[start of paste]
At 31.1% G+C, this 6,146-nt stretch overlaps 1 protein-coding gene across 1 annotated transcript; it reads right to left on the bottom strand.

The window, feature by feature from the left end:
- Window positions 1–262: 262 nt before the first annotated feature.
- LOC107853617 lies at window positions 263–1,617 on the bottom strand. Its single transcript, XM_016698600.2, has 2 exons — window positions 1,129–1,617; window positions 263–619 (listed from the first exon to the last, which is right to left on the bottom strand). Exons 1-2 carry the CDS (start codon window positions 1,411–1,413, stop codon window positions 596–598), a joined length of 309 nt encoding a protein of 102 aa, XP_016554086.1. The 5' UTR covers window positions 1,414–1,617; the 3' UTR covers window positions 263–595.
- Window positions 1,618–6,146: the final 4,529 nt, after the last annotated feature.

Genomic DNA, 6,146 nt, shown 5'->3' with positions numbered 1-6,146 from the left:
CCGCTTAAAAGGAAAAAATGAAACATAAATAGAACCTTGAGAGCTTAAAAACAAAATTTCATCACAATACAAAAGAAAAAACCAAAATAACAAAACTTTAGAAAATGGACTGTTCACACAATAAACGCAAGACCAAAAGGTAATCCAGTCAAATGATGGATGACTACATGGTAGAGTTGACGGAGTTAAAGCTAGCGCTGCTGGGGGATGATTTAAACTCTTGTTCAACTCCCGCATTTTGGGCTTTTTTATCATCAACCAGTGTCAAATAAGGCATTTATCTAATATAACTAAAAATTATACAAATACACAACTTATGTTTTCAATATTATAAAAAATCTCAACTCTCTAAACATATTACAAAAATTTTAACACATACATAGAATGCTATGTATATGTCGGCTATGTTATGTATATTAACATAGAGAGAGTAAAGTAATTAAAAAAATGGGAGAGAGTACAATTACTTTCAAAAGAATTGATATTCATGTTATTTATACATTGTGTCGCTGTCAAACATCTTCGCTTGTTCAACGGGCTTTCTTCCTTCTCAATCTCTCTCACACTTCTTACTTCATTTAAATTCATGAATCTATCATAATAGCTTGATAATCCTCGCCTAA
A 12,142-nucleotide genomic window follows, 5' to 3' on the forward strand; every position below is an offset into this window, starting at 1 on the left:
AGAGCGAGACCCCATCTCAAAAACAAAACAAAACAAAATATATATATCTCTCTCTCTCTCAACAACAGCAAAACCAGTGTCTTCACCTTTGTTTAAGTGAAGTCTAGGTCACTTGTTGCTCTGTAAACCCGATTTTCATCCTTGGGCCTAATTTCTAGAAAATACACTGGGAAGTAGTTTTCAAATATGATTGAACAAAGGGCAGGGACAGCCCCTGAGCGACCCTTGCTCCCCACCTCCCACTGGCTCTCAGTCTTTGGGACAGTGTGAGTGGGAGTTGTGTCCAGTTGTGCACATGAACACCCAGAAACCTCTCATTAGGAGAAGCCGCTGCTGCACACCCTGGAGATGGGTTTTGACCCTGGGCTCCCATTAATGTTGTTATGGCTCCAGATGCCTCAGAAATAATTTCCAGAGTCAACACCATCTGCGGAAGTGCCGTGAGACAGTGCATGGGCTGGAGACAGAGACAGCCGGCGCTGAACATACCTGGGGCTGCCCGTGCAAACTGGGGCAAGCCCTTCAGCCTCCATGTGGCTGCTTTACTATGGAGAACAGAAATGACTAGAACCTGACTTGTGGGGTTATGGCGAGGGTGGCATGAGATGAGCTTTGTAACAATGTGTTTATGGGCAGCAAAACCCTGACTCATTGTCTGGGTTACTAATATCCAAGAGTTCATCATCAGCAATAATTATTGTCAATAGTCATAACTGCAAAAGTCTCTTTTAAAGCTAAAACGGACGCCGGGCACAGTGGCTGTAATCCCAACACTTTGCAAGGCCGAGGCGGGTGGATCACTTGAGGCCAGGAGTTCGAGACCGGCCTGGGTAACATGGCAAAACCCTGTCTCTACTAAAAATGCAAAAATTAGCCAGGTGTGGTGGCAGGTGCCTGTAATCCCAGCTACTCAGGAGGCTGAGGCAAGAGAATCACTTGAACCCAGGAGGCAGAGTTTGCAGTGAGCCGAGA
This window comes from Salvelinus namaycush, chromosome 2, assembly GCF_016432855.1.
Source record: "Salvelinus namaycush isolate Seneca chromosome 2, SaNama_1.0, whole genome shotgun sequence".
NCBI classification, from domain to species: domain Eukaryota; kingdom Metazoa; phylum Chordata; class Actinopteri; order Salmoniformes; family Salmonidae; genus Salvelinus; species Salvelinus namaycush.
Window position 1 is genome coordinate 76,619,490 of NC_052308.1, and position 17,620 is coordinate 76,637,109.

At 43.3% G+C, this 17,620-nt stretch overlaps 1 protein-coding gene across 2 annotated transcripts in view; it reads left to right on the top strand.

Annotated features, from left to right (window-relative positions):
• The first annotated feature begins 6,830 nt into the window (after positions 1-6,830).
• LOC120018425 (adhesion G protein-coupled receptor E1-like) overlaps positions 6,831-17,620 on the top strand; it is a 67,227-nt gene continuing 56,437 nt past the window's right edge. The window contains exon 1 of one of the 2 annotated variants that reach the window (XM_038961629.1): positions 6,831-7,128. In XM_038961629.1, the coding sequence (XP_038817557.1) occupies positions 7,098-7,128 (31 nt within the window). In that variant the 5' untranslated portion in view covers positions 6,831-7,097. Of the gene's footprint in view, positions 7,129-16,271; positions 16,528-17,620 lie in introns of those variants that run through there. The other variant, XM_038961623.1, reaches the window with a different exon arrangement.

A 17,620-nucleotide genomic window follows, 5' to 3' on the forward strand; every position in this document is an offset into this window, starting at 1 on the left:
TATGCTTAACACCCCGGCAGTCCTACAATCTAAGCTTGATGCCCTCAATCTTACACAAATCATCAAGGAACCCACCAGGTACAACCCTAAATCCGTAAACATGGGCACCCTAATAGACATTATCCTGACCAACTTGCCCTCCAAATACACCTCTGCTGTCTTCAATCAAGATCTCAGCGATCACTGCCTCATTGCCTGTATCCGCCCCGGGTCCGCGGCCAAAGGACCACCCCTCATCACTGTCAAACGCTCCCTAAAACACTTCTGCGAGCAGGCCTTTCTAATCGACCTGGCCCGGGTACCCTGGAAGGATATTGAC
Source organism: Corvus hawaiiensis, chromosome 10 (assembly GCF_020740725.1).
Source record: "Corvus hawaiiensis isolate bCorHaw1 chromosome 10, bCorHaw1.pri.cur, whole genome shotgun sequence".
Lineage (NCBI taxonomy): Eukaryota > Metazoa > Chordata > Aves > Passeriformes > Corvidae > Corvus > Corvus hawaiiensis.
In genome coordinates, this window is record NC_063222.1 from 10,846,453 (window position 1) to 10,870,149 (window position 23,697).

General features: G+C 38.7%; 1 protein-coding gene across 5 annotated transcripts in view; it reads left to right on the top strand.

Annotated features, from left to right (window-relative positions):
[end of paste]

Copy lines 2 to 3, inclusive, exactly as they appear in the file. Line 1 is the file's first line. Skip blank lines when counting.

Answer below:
The window, feature by feature from the left end:
- Window positions 1–262: 262 nt before the first annotated feature.